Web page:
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Does raised homocysteine cause dementia? Ho et al., 2011 Am J Geriatr Psychiatry 19:607–617

Paper

 

Does raised homocysteine cause dementia? Ho et al., 2011 Am J Geriatr Psychiatry 19:607–617

Details

In this meta-analysis which pooled studies of a total of 6,000 subjects, researchers concluded that while higher homocysteine levels were found in subjects with both Alzheimer’s and vascular dementia (the two major types of dementia), they assert that a causal relationship (i.e. that high homocysteine is a cause of these diseases) is not supported by the evidence.

Our comment: Emeritus Professor David Smith from Oxford University, who has published many original studies on the subject of homocysteine and cognitive declinemakes the following comment on the study above:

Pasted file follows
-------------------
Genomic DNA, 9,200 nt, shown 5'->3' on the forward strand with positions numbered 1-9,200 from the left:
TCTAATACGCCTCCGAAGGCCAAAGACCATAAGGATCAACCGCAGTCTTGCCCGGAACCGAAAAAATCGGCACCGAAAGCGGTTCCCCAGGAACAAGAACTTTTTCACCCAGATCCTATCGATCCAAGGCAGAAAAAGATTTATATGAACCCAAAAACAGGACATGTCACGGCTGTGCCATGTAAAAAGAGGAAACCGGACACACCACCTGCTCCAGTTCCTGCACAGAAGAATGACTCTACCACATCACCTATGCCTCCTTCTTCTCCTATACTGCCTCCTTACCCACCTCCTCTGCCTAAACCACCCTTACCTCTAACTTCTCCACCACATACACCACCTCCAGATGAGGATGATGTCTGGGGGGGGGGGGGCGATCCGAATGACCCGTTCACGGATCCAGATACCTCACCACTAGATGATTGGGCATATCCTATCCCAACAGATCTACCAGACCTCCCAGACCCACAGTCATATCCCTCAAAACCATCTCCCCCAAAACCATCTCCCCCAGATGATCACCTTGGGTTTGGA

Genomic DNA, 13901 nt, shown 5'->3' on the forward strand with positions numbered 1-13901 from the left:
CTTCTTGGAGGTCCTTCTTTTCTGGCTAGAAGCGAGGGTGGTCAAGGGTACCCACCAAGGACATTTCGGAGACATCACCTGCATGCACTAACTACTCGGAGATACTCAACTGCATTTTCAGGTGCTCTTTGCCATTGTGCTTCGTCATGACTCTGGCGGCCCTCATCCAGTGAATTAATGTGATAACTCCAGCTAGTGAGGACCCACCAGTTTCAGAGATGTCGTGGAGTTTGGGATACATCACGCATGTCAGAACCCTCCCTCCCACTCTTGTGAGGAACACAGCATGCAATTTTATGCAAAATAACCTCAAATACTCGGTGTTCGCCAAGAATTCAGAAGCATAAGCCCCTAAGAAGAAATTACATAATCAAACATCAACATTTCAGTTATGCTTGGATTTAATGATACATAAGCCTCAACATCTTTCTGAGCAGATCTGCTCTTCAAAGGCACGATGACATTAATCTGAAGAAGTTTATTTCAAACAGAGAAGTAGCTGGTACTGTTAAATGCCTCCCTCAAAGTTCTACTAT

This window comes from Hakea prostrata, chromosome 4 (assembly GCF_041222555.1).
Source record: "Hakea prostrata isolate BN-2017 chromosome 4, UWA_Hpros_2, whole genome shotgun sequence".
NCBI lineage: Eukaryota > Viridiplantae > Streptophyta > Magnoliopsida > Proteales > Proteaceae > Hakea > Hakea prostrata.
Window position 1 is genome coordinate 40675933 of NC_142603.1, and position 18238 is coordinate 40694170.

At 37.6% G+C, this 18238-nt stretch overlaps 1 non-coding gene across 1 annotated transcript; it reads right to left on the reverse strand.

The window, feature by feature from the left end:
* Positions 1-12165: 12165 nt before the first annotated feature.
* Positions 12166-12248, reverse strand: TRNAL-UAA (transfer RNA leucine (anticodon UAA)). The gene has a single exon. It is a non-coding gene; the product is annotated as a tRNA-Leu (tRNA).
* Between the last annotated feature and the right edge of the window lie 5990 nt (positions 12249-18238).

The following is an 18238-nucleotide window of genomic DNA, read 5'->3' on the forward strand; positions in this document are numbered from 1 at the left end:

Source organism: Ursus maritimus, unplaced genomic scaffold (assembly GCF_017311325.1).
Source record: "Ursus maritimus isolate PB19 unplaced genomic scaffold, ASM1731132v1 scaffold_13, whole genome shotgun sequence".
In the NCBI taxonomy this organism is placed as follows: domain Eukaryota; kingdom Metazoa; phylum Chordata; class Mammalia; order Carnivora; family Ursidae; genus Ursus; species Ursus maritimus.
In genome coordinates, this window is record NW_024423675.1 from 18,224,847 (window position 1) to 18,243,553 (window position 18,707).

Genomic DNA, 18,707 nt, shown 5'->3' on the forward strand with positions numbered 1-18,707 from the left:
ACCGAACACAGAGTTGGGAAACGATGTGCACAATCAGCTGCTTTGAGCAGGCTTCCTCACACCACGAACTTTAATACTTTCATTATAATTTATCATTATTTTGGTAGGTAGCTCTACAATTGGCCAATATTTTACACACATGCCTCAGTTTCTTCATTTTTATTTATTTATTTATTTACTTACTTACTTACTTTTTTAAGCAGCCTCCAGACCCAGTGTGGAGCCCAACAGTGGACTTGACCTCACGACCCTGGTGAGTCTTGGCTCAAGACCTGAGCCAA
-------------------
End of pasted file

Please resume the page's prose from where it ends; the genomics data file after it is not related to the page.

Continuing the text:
“This is a classic example of a flawed meta-analysis. They found 63 articles that met their original selection criteria, but then excluded 48 of them because they didn’t suit the way they wanted to crunch the numbers! They excluded most of the best studies on this topic. Of the 17 studies they included only 4 were prospective, meaning only 4 took a group of people, measured homocysteine, then tracked them over time to see if their homocysteine level was predictive of memory loss. Of these, one was tiny – 26 people with cognitive decline were involved. That means you end up with far too few participants to get much of a statistical effect. On top of this, one of my studies was included, in which we found having a high homocysteine level increased odds of developing pathologically-confirmed Alzheimer’s by 4.5 times. They incorrectly reported our result as increasing risk by 2 times, inaccurately halving the effect. This is bad science.”

Click here for the abstract